1. Make Payments on Time

As important as your credit utilization ratio is, there’s another criterion that’s even more so. Payment history is the most significant factor in your credit score, accounting for 35%. If you’ve defaulted on a loan or have a record of late credit card payments, you’ll have some repair work to do.

To improve your credit score, commit to making on-time payments. It doesn’t matter even if you only make minimum due payments; it will ensure a positive standing for your account. It will also enable you to avoid late fees.

To be certain you never make a late payment, set up autopay for all your credit cards. While you’re at it, do the same for recurring monthly obligations like utility, internet, and streaming service bills. Credit bureaus will reward your consistent payment, and you can rely on tech to keep you on the straight and narrow.

  1. Avoid Applying for New Credit Cards

When you are busy trying to repair your credit score, it is not a good idea to apply for new credit cards. Such applications will trigger detailed reviews of your credit status. These so-called “hard inquiries” and new accounts opened will show up on your credit report. They account for 10% of your FICO score.

Attempts to obtain many cards over a short period can be seen as an indication of your poor financial status by lenders. It will increase your level of risk as a borrower and lead to a further decrease in your score. It’s better to stick with the cards you already have and demonstrate prudent use of them.

  1. But Don’t Close the Old Ones, Either

If you believe closing a credit card can improve your credit score, you’d be wrong. You might feel tempted to close card accounts that charge annual fees, and that’s understandable. But your credit report will still reflect the outstanding balance until they are fully cleared. Leaving them open and paying them down every month is a better approach to improving your credit score.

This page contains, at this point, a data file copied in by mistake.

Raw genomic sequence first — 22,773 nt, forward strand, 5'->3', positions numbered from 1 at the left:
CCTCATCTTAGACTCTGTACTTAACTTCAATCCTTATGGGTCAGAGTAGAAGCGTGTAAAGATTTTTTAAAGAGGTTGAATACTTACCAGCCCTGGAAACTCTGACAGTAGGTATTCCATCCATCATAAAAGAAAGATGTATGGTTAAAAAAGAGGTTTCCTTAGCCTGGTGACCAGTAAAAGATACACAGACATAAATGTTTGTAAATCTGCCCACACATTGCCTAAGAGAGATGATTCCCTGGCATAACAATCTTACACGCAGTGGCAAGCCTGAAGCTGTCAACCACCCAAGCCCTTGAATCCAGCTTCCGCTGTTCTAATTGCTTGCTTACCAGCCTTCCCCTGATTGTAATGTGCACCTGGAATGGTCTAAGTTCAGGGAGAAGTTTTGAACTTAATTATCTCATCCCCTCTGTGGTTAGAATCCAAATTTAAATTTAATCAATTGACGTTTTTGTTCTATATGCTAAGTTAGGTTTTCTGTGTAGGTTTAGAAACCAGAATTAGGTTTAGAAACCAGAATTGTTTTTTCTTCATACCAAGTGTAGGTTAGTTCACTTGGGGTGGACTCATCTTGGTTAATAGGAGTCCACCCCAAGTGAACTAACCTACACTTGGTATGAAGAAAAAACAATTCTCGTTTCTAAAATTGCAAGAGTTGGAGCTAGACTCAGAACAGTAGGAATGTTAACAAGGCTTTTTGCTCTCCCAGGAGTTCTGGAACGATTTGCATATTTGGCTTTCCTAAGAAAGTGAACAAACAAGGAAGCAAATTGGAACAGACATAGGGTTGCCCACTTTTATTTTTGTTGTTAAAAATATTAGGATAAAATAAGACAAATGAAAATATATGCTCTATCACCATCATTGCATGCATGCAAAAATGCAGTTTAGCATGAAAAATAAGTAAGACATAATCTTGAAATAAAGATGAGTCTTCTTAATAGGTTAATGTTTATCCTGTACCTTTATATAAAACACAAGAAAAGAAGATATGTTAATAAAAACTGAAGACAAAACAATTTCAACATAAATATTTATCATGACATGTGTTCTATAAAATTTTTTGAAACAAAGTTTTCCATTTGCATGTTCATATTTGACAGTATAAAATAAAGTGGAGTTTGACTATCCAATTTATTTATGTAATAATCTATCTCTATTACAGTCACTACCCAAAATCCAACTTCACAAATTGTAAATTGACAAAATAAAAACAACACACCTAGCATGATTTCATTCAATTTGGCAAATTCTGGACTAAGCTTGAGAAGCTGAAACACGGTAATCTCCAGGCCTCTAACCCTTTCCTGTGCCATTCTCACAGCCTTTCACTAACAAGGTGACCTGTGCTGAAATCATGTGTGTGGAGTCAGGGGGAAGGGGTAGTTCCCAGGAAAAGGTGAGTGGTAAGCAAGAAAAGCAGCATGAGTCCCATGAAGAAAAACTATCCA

Even eliminating a card with a zero balance can hurt your credit score, for two reasons. First of all, closing an account will reduce the amount of credit you have available. This will cause your credit utilization ratio to go up.

For example, if you currently owe $1,000 on $4,000 of available credit, your ratio is an acceptable 25%. If you close a card with a $2,000 limit, suddenly your credit utilization will shoot up to 50%.

Recognize, too, that the length of your credit history constitutes 15% of your credit score. Here, longer is definitely better. The age of your oldest and most recent accounts, and the average age of all your accounts, go into creating your credit history length. Your credit score will increase if you keep old accounts open rather than closing them.

Conclusion

It is crucial to maintain a good credit score if you want to enjoy a financially stable life. When you maintain a good credit score, the savings can be quite substantial. In fact, a good credit score can save you thousands of dollars over your lifetime.

You can qualify for new loans at lower rates. Applying for low-APR credit cards will be easy. You will get better terms on a home mortgage and won’t have to make as large a down payment. With all these advantages, it pays to start improving your credit score today.